Every year, police and fire departments across the region undercover illegal marijuana growing operations that cause large fires and contribute to the black market. But, it can be years before the alleged criminals are charged with a crime, if at all.
In nine uncovered marijuana grows from the last two years investigated by the Reporter, charges have only been filed in two cases. Though law enforcement uncovered thousands of plants, processed marijuana, processing equipment guns, money and other evidence, King and Snohomish County officials said that many cases are still under review and some are not moving forward because they do not meet the prosecutor’s standards for prosecution.
Three Eastside cases from 2016 — two from Bellevue, one from Kirkland — are sitting on the King County prosecutor’s desk.
On March 21, 2016, the Bellevue Fire Department responded to a fire in the 14200 block of SE 38th St. The location is less than 500 feet from two day care facilities, a violation of state law that generally leads to harsher penalties.
Inside, fire and police crews found a marijuana growing operation with approximately 775 marijuana plants. They also located a baggie containing 44.2 grams of processed marijuana.
Under the state law passed in 2012, persons over 21 years of age may possess one ounce (roughly 28 grams) of usable marijuana. The possession of marijuana plants is only allowed for those with a valid processing license.
One month later, the Bellevue Police Department investigated two growing operations in the 1500 block of SE 43rd Place and the 1000 block of 158th Place SE. The operation of nearly 1,700 plants was allegedly being tended over by a 53-year-old man on behalf of a third party.
In September 2016, Kirkland police officers arrested a man who allegedly had 370 marijuana plants in a house in the 13500 block of 93rd Ave. NE, as well as a $5,000 marijuana processing machine.
Unlicensed marijuana grows such as these can pump millions of dollars into the black market.
In October 2015, a multi-agency law enforcement raid uncovered a large-scale growing operation in Renton and Skyway. The marijuana grows, which were worth an estimated $2 million, were housed in several residences.
During their two-month investigation, officers conducted “a ton” of surveillance, could detect the odor of marijuana coming from inside the homes and found evidence the suspect had illegally tapped into the home’s power lines to run their growing equipment. Inside the homes, law enforcement found more than 3,000 marijuana plants, more than 150 pounds of processed marijuana and sophisticated growing and processing equipment, according to the Reporter’s sister publication in Renton.
Charges were not filed until Feb. 8, 2017. A decision on whether or not the suspects in the Eastside cases will be charged for violating the controlled substances act is expected to be made in the coming weeks.
The suspects in non-violent offenses like drug crimes are not being held in jail, so prosecutors can take more time deciding on charges, according to Dan Donohoe, spokesperson for the King County prosecutor’s office. If they have not been charged with a crime, the suspects are not required to remain in Washington.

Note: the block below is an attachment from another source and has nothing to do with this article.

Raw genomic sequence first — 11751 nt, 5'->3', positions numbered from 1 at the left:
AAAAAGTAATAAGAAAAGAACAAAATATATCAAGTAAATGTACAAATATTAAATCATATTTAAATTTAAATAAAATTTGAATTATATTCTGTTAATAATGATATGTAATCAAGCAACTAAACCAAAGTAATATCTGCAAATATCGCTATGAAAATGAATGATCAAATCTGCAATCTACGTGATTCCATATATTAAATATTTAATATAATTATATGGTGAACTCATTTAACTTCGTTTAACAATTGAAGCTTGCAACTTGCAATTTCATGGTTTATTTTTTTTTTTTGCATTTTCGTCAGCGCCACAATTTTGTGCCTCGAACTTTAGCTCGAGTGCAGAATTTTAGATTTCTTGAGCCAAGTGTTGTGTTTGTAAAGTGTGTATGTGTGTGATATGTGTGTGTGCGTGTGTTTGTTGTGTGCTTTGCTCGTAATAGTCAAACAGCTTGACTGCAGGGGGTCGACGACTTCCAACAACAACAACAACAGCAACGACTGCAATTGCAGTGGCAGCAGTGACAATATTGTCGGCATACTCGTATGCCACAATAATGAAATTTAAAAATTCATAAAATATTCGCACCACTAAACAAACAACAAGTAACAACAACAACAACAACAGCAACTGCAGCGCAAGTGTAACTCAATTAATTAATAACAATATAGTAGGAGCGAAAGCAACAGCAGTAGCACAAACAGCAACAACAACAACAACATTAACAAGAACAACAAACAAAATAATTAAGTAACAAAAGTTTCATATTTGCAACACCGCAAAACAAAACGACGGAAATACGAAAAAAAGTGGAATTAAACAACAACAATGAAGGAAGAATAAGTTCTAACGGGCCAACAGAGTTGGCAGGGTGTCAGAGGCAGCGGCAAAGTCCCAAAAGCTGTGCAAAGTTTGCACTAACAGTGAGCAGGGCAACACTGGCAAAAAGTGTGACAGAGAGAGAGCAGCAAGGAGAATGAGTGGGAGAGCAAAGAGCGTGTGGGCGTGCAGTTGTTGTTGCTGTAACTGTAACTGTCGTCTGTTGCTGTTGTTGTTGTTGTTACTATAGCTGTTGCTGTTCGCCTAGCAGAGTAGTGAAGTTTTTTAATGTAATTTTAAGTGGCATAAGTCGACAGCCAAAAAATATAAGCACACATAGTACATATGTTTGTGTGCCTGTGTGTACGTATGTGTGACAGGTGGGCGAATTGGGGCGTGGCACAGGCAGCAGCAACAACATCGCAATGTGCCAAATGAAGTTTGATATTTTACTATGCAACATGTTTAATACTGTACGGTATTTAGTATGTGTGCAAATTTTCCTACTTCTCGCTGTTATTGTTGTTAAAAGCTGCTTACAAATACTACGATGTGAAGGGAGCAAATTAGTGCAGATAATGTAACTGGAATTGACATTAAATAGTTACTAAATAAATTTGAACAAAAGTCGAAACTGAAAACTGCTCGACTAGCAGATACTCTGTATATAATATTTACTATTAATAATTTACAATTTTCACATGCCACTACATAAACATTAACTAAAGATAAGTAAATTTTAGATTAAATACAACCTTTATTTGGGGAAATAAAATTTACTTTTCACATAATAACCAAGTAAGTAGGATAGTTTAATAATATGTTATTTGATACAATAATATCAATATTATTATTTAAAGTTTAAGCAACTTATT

The number of plants uncovered plays a large part in whether charges are filed, with some prosecutors having a threshold that must be met before charges are filed, according to law enforcement.
No charges have been filed in a 2015 Edmonds case in which law enforcement uncovered 368 plants after neighbors complained. A member of the South Snohomish County Narcotics Task Force told the Reporter it was because the case did not meet the plant threshold.
“I can tell you that the plant count doesn’t meet their guidelines, but we’re waiting for an actual decline notice for them,” Sergeant Jeff Mason said.
In another case, Lynnwood resident Thurston Meyers was arrested twice in nine months for repeat illegal marijuana grows. He was first arrested and charged in early 2015 for growing more than 400 marijuana plants and five pounds of processed marijuana. The suspect was arrested a second time in July 2015 with more than 250 plants.
Meyers received a first plea deal in the first case that led to him not being charged for his second violation. Under the agreement, he was not fined or served any jail time, instead agreeing not to apply for a marijuana license, to grow marijuana, possess any controlled substances without a prescription and not have any new law violations.
According to Snohomish County deputy prosecutor Kirk Mahjoubian, there must be at least 100 mature plants with attached roots tended by a single grower for the prosecutor to consider charges.
In King County, Donohoe said while growing any number of marijuana plants without a license is illegal, they decide whether to prosecute on a case-by-case basis. He also disputed the suggestion that prosecuting illegal growing operations is not a high priority for head prosecutor Dan Satterberg.
“I really can’t speculate with regards to a specific number of plants. We take it on a case-by-case basis. But, growing is illegal. We do distinguish, certainly, personal use versus someone who is participating in the black market and selling on a large-scale basis. Those are factors that we take into consideration,” he said.